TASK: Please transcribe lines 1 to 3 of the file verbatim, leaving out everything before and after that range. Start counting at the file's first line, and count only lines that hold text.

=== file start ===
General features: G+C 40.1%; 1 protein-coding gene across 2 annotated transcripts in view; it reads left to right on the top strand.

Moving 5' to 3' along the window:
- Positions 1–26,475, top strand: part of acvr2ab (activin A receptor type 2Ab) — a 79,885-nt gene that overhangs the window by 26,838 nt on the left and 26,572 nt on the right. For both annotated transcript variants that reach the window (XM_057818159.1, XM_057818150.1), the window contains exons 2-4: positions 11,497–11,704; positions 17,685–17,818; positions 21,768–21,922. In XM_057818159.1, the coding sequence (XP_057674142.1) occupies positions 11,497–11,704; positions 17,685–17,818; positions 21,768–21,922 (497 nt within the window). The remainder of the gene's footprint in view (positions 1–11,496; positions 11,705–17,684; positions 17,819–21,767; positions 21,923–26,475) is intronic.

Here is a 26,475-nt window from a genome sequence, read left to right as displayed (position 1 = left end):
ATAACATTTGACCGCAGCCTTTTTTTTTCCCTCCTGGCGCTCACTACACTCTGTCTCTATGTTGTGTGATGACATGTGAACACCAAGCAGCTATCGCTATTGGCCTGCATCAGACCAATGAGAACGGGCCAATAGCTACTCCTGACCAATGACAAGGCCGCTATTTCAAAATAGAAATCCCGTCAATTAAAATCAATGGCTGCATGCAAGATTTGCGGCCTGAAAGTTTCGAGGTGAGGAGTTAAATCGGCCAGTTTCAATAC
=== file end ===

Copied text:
General features: G+C 40.1%; 1 protein-coding gene across 2 annotated transcripts in view; it reads left to right on the top strand.

Moving 5' to 3' along the window:
- Positions 1–26,475, top strand: part of acvr2ab (activin A receptor type 2Ab) — a 79,885-nt gene that overhangs the window by 26,838 nt on the left and 26,572 nt on the right. For both annotated transcript variants that reach the window (XM_057818159.1, XM_057818150.1), the window contains exons 2-4: positions 11,497–11,704; positions 17,685–17,818; positions 21,768–21,922. In XM_057818159.1, the coding sequence (XP_057674142.1) occupies positions 11,497–11,704; positions 17,685–17,818; positions 21,768–21,922 (497 nt within the window). The remainder of the gene's footprint in view (positions 1–11,496; positions 11,705–17,684; positions 17,819–21,767; positions 21,923–26,475) is intronic.